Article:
Maddi Neale-Shankster: Thai balcony fall survivor vows to walk again

A beautician who was paralysed after falling from a balcony in Thailand says she is determined to walk again.

Maddi Neale-Shankster, from Coventry, plunged 60ft (18.2m) on New Year’s Day last year while holidaying with friends on the island of Koh Phangan.

She had surgery before flying back to the UK and despite enduring several operations and setbacks, she has gone back to work and is about to open her own salon.

“I’ve got to keep going,” she said.

The 22-year-old said the support from friends and family had helped her through the last 12 months and said her accident had changed the way she looked “at everything”.

“Not just even the little things, I think people need to be a lot more grateful at the things we do have,” she said.

Maddi in a white dress on holiday
Image caption,Maddi was on holiday with friends when she fell from a balcony

Miss Neale-Shankster suffered a broken back, two collapsed lungs and her ribs pierced her liver when she fell.

Friends and relatives leapt into action, with a crowdfunding campaign on GoFundMe raising more than £73,000 to get her home safely.

But her life had been turned upside down. She spent months on bed rest in hospital and said she still experienced pain “like tattoo needles 24 hours a day” despite being on a “never ending list” of painkillers.

Despite this, positivity and a sense of humour have allowed her to look to the future and she has returned to work in aesthetics and nails in mum Karen’s salon, who she said had been her biggest support.

“I need my work to focus, I’ve always worked, it’s what keeps me going,” she said.

“But at the same time, I don’t have a choice.”

Maddi Neale-Shankster
Image caption,She was treated in Thailand before returning home to Coventry in January

Seeing the challenges disabled people face daily had been a revelation, she said, from the time it takes to get ready in a morning to completing every day tasks.

Miss Neale-Shankster uses a wheelchair which is often too big for many front doors, and she said she had been turned away from nightclubs and her favourite high-end shoe shop despite still wearing their expensive heels.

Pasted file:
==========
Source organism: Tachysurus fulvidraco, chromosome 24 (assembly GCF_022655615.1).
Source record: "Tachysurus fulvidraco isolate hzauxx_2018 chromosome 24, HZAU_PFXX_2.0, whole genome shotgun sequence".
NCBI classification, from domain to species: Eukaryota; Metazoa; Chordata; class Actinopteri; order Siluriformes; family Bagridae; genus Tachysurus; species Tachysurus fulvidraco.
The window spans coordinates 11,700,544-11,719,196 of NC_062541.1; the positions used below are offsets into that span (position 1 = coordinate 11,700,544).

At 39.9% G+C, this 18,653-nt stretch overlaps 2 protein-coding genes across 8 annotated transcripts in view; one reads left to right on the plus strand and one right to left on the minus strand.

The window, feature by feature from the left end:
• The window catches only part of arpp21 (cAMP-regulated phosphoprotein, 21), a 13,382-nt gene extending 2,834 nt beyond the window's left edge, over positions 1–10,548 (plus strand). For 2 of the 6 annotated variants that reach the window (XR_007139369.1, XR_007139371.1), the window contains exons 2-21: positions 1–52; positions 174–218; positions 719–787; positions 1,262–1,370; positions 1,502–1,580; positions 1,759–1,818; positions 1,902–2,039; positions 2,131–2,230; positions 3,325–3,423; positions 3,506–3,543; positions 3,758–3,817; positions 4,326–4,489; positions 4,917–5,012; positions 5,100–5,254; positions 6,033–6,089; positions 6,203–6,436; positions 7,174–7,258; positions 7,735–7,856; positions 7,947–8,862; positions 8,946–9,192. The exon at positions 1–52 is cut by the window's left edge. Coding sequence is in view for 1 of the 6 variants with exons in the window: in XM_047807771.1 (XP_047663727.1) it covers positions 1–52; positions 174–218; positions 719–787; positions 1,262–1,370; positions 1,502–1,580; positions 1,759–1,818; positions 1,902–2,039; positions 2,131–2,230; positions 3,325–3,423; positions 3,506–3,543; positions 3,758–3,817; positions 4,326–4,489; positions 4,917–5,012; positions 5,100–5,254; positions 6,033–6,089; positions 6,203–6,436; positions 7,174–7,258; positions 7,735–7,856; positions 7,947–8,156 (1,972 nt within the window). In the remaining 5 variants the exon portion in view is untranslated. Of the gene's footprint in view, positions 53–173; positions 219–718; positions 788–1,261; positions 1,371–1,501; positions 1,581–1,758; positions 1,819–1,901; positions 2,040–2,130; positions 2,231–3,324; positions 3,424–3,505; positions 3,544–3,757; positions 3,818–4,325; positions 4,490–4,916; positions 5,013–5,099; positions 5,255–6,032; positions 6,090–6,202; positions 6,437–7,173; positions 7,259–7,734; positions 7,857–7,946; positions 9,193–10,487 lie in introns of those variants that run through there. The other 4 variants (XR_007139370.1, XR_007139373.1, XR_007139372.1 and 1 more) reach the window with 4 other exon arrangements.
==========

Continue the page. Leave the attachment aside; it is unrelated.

“They told me I wasn’t allowed in because they had limited space, and then went to let someone not in a wheelchair in behind me,” she said.

“It opened my eyes to how horrible this world can be.”

At work, she has to be carried over a step by two people and uses a smaller wheelchair inside the building despite it not being comfortable.

“I never realised how much disabled people went through on a daily basis. I think I was quite ignorant to it,” she said.

Maddi Neale-Shankster
Image caption,Maddi Neale-Shankster’s family raised more than £73,000 through crowdfunding to get her back to the UK

Through social media she has connected with others in similar situations, including paralysed Jamaican dancehall artist Rygin King, who shared a story Miss Neale-Shankster posted on Instagram to his 700,000-plus followers.

By speaking out, the beauty therapist said she hoped to find a surgeon who might take on her case.

She said she feared a metal plate put in her back in Thailand was resting on a nerve and causing pain from her chest to her feet.

“I know my body and I know it’s not right,” she told BBC CWR.

“I know that I need the metal out of my back, even if it [only] stops the pain I’m in, in my opinion it will be a success.”

‘Waking up in hell’

She has found several elements of her care frustrating, including lengthy waiting times and appointments cancelled at the last minute.

“I’m on referrals for appointments in 2026,” she said.

“I appreciate there’s waiting lists everywhere, but I think some things are quite urgent – to lose your whole life at 21 and have to start again.

“At one stage I really wished that I didn’t survive the fall because every day is like waking up in hell.”

The fact her spinal cord was not severed in the fall has given her hope she will walk again.

“Once someone looks at the metal in my back… and I can get the right recovery, then I know I can do a lot more because if I can go back to work and still carry on, imagine what I can do with support,” she said.

Maddi Neale-Shankster
Image caption,The beauty therapist believes with the right treatment she could walk again

Reflecting on the public donations that saved her a year ago, she said she was “so grateful”.

“I still can’t really believe how many people helped me and I don’t really think I can ever show my gratitude,” she said.

“I think if I didn’t have my friends and family, I wouldn’t be halfway where I am today and I’m still nowhere near where I want to be.

“This hasn’t happened for me to just give up, so I’ve got to keep going.

“Otherwise, what was the point of all of this?”

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